MDA5-DM is a rare autoimmune disease, and there is no randomised controlled trial regarding MDA5-DM due to its rarity and high mortality. Thus, there is no standard treatment for MDA5-DM at the moment, but some therapeutic strategies have been suggested. In a single-arm prospective study reported by Tsuji et al, patients who received the triple therapy including high-dose glucocorticoids, cyclophosphamide and calcineurin inhibitors showed a better survival rate than the plural historical controls who received stepwise addition of immunosuppressants.5 Currently, the triple therapy is widely used as first-line therapy for MDA5-DM in Japan. On the other hand, Kurasawa et al reported that four of five patients with MDA5-DM refractory to previous therapy including triple therapy improved by administration of tofacitinib 10 mg/day.6 Chen et al reported in their prospective study that the survival rate was better in patients treated with tofacitinib 10 mg/day than in the historical controls without tofacitinib.12 Regarding tofacitinib 10 mg/day, several case reports suggest its efficacy for MDA5-DM.7–9 13 However, even with additional tofacitinib 10 mg/day, there are still refractory cases with worsening RP-ILD. A new option for treatment is required.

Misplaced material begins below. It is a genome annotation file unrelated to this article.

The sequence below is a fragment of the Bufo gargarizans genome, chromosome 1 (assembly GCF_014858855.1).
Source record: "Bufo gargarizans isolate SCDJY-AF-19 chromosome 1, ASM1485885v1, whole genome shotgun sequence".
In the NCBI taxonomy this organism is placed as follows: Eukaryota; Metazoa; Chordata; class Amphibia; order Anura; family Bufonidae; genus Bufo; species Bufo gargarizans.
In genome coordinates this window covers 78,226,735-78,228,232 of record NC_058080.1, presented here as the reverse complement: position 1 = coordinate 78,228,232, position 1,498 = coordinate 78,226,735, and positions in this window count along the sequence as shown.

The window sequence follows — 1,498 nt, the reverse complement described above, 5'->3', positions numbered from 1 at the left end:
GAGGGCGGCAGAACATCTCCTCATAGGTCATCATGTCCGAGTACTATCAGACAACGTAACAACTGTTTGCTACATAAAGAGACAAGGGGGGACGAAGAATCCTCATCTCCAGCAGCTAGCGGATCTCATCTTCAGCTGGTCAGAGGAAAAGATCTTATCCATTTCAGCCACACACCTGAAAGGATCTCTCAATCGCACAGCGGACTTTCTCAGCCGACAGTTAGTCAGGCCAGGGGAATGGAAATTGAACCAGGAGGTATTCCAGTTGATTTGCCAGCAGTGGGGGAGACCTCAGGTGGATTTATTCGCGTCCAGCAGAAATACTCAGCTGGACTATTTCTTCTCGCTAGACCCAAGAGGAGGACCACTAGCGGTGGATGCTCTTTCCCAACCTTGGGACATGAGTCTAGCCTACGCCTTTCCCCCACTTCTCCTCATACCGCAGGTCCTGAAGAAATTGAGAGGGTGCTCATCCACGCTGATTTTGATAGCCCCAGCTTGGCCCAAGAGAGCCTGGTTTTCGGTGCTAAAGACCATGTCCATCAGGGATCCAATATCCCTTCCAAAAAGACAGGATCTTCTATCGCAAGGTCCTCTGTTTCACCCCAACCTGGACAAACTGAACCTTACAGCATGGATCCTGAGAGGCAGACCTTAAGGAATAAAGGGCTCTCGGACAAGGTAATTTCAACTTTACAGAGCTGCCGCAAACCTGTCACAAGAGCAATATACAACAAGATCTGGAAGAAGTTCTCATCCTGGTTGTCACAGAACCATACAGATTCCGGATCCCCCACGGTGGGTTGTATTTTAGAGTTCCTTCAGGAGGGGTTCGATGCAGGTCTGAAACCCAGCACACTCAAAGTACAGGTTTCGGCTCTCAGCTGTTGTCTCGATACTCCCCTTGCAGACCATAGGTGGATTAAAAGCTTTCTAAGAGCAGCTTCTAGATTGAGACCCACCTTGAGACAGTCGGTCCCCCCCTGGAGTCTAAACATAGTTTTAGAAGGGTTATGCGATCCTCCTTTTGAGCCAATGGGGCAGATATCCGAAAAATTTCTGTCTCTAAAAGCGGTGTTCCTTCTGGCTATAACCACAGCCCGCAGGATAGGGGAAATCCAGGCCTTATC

Previous clinical trials suggested the dose-dependent efficacy of tofacitinib in patients with ulcerative colitis14 and rheumatoid arthritis.15 Based on the result demonstrating a higher remission rate in the 20 mg/day group than in the 10 mg/day group, 20 mg/day of tofacitinib was approved for ulcerative colitis. To the best of our knowledge, this is the first case series of MDA5-DM patients who were refractory to 10 mg/day of tofacitinib and other immunosuppressants and treated with tofacitinib 20 mg/day apart from a single-case report by Ohmura et al.16 The case reported by Ohmura et al was a 55-year-old man who had MDA5-DM with RP-ILD. After he did not respond to the triple therapy followed by tofacitinib 10 mg/day, dose-escalation of tofacitinib to 20 mg/day was decided and improved his disease. In our cases, four of six patients also improved clinically after tofacitinib dose escalation from 10 mg/day to 20 mg/day, which was consistent with previous data showing dose-dependent efficacy in ulcerative colitis and rheumatoid arthritis.14 15